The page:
exploding vegetable

Three days after the fighters flew over, the Americans sent in the big boys: six B-29s, the words ‘Food for POWs’ scrawled down the wing of one of them.
The bomb bay doors parted and pallets poured out, swinging under red, white, and blue parachutes. The first load hit the compound. Others fell over the rice paddies, pursued by hundreds of gleeful living skeletons.
One canister bore a message written in chalk:
BOMBED HERE IN MAY 45—SORRY I MISSED. BILLY THE KID. RHODE ISLAND NEW YORK.
Boxes fell all over the landscape. Some civilians pulled them into their homes and hid them. Others, though in great hardship themselves, dragged them into camp. The cargo banged down and boxes broke open. Cascades of pink peaches spilled over the countryside. A vegetable crate exploded, and the sky rained peas. A box dragged down the power lines in Naoetsu. Another harpooned the guardhouse. Louie and Tinker just missed being totaled by a giant drum full of shoes that they never saw coming. It shot through the benjo roof, landing on an unfortunate Australian, whose leg was broken, and a Yank from Idaho, whose skull was fractured, fortunately not fatally. The Idahoan had been fasting all day in hopes that care packages would begin falling and he could gorge himself on American food instead of seaweed.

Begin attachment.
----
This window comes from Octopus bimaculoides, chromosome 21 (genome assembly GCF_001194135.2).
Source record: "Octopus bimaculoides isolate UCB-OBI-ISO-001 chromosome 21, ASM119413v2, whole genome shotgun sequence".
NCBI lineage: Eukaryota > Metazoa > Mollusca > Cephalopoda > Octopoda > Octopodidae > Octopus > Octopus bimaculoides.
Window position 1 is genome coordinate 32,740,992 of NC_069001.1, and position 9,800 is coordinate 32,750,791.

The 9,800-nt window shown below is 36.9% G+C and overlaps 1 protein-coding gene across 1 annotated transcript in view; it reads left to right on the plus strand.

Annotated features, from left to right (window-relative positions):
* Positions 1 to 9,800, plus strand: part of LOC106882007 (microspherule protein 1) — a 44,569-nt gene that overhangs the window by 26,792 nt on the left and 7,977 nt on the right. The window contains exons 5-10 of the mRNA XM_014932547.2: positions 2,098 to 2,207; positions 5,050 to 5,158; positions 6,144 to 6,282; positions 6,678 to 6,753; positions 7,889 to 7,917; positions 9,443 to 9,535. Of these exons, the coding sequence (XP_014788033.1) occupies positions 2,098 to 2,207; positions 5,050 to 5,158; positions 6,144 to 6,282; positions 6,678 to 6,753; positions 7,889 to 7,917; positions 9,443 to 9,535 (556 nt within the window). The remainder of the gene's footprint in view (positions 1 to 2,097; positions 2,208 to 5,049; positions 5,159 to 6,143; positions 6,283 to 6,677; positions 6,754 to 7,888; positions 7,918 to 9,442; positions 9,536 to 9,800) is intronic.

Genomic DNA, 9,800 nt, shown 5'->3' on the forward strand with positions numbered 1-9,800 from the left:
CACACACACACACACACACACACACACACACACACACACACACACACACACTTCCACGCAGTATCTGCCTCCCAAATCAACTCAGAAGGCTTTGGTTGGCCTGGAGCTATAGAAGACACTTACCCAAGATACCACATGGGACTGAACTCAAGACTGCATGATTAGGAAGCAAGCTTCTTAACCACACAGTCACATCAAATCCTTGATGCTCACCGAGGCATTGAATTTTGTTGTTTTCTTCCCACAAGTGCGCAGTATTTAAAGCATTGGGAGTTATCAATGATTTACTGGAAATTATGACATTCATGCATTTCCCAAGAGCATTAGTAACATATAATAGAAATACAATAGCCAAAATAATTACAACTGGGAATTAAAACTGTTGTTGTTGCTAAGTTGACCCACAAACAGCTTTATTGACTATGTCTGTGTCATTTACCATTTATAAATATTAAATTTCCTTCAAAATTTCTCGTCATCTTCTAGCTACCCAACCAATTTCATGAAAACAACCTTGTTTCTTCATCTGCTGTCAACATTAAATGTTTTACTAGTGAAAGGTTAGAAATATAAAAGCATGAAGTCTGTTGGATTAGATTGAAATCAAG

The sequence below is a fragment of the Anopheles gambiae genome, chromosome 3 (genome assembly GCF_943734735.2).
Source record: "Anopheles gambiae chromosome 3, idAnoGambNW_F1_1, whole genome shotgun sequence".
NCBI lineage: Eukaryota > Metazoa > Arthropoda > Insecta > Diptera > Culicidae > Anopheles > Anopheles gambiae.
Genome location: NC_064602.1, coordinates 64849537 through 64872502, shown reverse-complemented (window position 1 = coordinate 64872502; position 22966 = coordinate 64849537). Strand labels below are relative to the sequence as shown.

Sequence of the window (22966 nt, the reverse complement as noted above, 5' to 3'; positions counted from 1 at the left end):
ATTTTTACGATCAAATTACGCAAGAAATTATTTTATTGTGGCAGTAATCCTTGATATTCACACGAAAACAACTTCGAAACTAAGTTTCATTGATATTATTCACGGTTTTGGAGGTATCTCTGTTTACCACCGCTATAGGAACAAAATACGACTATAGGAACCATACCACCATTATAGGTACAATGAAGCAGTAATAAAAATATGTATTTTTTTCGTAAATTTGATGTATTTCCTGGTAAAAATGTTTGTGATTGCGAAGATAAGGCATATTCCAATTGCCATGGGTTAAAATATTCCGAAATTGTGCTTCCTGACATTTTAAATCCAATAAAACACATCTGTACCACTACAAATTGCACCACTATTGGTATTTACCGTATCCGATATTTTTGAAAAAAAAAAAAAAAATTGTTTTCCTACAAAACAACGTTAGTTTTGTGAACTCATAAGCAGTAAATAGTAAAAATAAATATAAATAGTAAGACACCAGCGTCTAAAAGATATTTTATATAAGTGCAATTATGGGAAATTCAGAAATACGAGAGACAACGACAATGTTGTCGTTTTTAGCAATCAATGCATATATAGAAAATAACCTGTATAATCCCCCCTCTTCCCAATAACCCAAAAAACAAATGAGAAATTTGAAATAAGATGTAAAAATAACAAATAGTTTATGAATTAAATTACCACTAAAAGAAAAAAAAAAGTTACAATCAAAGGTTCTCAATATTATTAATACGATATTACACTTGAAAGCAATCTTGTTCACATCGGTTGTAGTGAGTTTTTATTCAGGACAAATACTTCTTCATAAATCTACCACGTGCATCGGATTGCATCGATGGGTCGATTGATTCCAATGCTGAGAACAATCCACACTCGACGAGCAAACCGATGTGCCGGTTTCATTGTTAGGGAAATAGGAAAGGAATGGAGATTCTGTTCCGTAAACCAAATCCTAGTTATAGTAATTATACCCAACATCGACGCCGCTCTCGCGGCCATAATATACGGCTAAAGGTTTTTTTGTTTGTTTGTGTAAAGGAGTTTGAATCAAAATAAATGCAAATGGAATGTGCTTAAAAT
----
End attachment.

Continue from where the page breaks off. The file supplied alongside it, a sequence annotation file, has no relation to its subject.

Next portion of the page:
To prevent further disaster, someone ran onto the road and wrote DROP HERE.
An orgy of eating and smoking commenced. Men crammed their stomachs full, then had seconds and thirds. Louie opened a can of condensed split pea soup and shoveled it into his mouth, too hungry to add water. J. O. Young and two friends drank two gallons of cocoa.
The food kept falling. So much of it showered down that Fitzgerald asked a man to go out on the road and make sure that whoever had written 700 PWS HERE hadn’t accidentally added a zero.
At nightfall, the eating stopped. Men upended by swollen stomachs drifted off to sleep with no air raids, no tenkos, no Bird.
Louie lay among them, swaddled in an American parachute that he had dragged in from the rice paddy.
“'Tis about 6 p.m., and I’m lying here in blissful misery just as all POWs have sat around and dreamed about throughout this internment, in short so full of chow that it’s hard to even breath [sic],” J. O. Young wrote in his diary. “As four years prisoners … there is no such thing as being satisfied after eating. You either don’t have enough, or as we are all now so darn full you’re in misery.”
"There’s just one thing left to say as we bunk down for the night,” he continued, “an [sic] that it’s wonderful to be Americans and free men, and it’s a might [sic] hard job even now to realize we’re free men.
—  Unbroken, by Laura Hillenbrand